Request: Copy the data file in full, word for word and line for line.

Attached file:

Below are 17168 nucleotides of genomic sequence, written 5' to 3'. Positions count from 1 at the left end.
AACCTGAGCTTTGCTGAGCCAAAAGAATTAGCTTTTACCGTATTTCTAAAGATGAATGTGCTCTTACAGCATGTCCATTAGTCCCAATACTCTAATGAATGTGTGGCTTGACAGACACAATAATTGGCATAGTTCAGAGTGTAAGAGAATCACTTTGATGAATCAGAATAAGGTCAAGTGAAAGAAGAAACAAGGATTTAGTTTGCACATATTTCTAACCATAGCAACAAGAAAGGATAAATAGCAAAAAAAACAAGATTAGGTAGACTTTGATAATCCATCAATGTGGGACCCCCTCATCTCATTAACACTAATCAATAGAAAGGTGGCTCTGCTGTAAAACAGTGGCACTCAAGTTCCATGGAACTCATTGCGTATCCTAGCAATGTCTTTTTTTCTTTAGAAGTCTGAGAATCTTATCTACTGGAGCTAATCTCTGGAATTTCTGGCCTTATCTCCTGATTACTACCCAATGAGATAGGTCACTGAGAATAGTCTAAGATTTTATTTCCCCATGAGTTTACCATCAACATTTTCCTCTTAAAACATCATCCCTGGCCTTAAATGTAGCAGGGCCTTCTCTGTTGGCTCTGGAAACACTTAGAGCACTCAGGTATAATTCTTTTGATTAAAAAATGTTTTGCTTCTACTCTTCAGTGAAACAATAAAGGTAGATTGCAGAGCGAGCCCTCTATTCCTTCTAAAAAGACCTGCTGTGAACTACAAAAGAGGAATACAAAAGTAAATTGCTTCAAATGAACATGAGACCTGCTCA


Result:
Below are 17168 nucleotides of genomic sequence, written 5' to 3'. Positions count from 1 at the left end.
AACCTGAGCTTTGCTGAGCCAAAAGAATTAGCTTTTACCGTATTTCTAAAGATGAATGTGCTCTTACAGCATGTCCATTAGTCCCAATACTCTAATGAATGTGTGGCTTGACAGACACAATAATTGGCATAGTTCAGAGTGTAAGAGAATCACTTTGATGAATCAGAATAAGGTCAAGTGAAAGAAGAAACAAGGATTTAGTTTGCACATATTTCTAACCATAGCAACAAGAAAGGATAAATAGCAAAAAAAACAAGATTAGGTAGACTTTGATAATCCATCAATGTGGGACCCCCTCATCTCATTAACACTAATCAATAGAAAGGTGGCTCTGCTGTAAAACAGTGGCACTCAAGTTCCATGGAACTCATTGCGTATCCTAGCAATGTCTTTTTTTCTTTAGAAGTCTGAGAATCTTATCTACTGGAGCTAATCTCTGGAATTTCTGGCCTTATCTCCTGATTACTACCCAATGAGATAGGTCACTGAGAATAGTCTAAGATTTTATTTCCCCATGAGTTTACCATCAACATTTTCCTCTTAAAACATCATCCCTGGCCTTAAATGTAGCAGGGCCTTCTCTGTTGGCTCTGGAAACACTTAGAGCACTCAGGTATAATTCTTTTGATTAAAAAATGTTTTGCTTCTACTCTTCAGTGAAACAATAAAGGTAGATTGCAGAGCGAGCCCTCTATTCCTTCTAAAAAGACCTGCTGTGAACTACAAAAGAGGAATACAAAAGTAAATTGCTTCAAATGAACATGAGACCTGCTCA